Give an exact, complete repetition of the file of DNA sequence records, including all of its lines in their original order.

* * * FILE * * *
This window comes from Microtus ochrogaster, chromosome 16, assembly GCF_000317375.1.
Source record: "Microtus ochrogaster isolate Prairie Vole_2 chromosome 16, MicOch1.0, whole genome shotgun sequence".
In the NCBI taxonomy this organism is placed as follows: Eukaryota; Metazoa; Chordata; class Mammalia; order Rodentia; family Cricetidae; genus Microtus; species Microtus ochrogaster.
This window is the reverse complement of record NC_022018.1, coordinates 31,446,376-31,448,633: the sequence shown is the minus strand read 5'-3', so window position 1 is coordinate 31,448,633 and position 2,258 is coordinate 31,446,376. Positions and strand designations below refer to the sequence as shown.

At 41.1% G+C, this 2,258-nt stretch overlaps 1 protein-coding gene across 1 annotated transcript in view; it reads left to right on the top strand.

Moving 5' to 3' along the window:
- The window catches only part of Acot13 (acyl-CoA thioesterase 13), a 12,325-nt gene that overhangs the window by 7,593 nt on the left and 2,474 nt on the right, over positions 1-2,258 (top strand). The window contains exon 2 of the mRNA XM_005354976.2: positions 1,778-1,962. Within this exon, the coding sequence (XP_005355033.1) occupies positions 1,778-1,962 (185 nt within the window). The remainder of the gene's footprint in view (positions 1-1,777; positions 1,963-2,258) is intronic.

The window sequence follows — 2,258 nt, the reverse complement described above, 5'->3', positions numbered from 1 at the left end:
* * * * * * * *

This window comes from Microtus ochrogaster, chromosome 16, assembly GCF_000317375.1.
Source record: "Microtus ochrogaster isolate Prairie Vole_2 chromosome 16, MicOch1.0, whole genome shotgun sequence".
In the NCBI taxonomy this organism is placed as follows: Eukaryota; Metazoa; Chordata; class Mammalia; order Rodentia; family Cricetidae; genus Microtus; species Microtus ochrogaster.
This window is the reverse complement of record NC_022018.1, coordinates 31,446,376-31,448,633: the sequence shown is the minus strand read 5'-3', so window position 1 is coordinate 31,448,633 and position 2,258 is coordinate 31,446,376. Positions and strand designations below refer to the sequence as shown.

At 41.1% G+C, this 2,258-nt stretch overlaps 1 protein-coding gene across 1 annotated transcript in view; it reads left to right on the top strand.

Moving 5' to 3' along the window:
- The window catches only part of Acot13 (acyl-CoA thioesterase 13), a 12,325-nt gene that overhangs the window by 7,593 nt on the left and 2,474 nt on the right, over positions 1-2,258 (top strand). The window contains exon 2 of the mRNA XM_005354976.2: positions 1,778-1,962. Within this exon, the coding sequence (XP_005355033.1) occupies positions 1,778-1,962 (185 nt within the window). The remainder of the gene's footprint in view (positions 1-1,777; positions 1,963-2,258) is intronic.

The window sequence follows — 2,258 nt, the reverse complement described above, 5'->3', positions numbered from 1 at the left end: